Clustering consumers based on their hedonic responses

John Castura/ November 9, 2022/ Oral Presentation/ 0 comments

Consumers are diverse in their product perceptions. But within the consumer population there are often consumer segments whose product perceptions are relatively homogeneous. To discover these consumer segments, consumers’ product-related responses are submitted to a cluster analysis. The particular cluster analysis is chosen by the researcher. But the choice of clustering algorithm can have profound consequences on the clustering solution that is obtained. This means that if a different clustering algorithm had been used, it might yield a different clustering solution. It is recommended that the researcher determine what is of primary relevance before conducting a cluster analysis, then to select a cluster analysis algorithm that aligns with the research goals.

In this talk, we discuss the Ugly Duckling theorem and the importance of choosing the right clustering algorithm. For example, consumer clusters can be derived from product-related check-all-that-apply (CATA) responses. Similarity measures are often used to obtain consumer clusters. But clusters based on conventional similarity measures such can yield paradoxical clustering solutions: it can group consumers who check a lot of attributes but disagree together into a cluster that fails to discriminate any products at all. Recently, a new clustering algorithm, called b-cluster analysis, was proposed to cluster consumers according to product differentiation, rather than product characterization. Since this algorithm is designed to maximize product differentiation, it produces more discriminating clusters that, depending on the research question, could be more relevant.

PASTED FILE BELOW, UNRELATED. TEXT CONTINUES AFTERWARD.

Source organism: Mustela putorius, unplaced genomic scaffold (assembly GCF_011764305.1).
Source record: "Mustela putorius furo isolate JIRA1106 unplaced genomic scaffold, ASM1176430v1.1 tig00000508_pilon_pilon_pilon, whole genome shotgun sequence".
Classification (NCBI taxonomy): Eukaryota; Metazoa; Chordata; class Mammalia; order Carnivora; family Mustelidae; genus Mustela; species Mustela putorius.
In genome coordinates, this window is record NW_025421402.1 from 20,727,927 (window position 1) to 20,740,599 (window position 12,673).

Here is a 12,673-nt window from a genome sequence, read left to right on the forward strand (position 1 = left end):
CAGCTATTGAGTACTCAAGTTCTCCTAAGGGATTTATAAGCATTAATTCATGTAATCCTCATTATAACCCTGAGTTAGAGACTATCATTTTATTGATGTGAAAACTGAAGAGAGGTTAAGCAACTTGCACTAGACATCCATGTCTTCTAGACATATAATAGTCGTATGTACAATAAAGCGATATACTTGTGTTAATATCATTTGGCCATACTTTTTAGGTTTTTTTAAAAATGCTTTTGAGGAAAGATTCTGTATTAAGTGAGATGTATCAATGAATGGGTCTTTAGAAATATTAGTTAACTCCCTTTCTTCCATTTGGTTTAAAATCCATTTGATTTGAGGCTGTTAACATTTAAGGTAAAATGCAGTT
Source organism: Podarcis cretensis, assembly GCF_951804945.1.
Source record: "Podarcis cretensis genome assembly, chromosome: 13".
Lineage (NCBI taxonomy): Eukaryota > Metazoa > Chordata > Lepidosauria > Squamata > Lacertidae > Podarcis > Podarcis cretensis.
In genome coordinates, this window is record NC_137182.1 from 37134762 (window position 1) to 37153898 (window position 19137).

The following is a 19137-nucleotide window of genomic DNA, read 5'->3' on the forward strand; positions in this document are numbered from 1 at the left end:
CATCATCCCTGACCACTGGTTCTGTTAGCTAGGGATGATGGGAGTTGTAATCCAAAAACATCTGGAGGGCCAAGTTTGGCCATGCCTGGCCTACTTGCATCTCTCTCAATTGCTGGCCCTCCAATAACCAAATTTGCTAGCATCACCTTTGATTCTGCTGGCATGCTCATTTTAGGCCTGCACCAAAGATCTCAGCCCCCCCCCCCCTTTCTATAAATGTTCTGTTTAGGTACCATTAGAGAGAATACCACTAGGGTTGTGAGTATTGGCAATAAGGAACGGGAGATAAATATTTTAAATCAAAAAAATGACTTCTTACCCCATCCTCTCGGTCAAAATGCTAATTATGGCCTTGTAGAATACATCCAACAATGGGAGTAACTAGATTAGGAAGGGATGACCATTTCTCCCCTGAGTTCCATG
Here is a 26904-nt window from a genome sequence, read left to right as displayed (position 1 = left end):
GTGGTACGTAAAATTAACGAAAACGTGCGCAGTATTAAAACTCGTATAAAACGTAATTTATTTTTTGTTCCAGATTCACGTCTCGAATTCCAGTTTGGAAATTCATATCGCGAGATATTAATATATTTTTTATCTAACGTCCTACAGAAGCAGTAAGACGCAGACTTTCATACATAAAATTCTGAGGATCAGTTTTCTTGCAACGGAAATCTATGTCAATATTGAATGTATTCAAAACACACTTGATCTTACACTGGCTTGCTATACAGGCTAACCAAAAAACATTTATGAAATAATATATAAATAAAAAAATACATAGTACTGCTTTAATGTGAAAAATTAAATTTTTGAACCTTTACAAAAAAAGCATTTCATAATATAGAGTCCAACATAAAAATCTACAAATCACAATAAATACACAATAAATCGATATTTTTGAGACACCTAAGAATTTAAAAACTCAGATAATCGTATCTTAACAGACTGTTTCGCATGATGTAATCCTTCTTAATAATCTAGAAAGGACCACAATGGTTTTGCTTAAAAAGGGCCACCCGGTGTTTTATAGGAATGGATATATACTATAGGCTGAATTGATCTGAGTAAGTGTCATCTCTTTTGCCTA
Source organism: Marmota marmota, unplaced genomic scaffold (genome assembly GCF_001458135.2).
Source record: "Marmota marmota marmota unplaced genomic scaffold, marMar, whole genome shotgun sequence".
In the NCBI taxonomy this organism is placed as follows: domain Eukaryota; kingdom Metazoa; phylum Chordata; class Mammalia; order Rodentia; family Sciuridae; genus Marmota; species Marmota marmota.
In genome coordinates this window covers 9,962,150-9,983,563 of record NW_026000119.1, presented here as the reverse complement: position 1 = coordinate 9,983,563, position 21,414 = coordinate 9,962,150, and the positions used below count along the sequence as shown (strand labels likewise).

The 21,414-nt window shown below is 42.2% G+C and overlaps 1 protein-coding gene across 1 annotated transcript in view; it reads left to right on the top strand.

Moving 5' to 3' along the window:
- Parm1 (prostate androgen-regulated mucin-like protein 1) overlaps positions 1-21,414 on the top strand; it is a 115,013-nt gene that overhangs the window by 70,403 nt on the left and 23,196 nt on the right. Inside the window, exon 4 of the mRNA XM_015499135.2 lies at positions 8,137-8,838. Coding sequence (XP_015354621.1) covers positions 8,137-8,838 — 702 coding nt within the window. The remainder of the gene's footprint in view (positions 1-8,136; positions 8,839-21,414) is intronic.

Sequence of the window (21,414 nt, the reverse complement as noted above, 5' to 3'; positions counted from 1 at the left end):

Next, we show that the idea that underlies b-cluster analysis can be extended to groups consumers based on their hedonic product responses. Again, clustering methods that are used routinely can be shown to produce paradoxical results. A clustering algorithm can maximally exploit the available data yet also fail to answer the correct research question. A new proposal for how approach the problem is proposed, focusing on relevance.

Castura, J.C., & Naes, T. (2022). Clustering consumers based on their hedonic responses. Society of Sensory Professionals 2022 Conference. 2-4 November. Savannah, GA, USA. (Oral Presentation).


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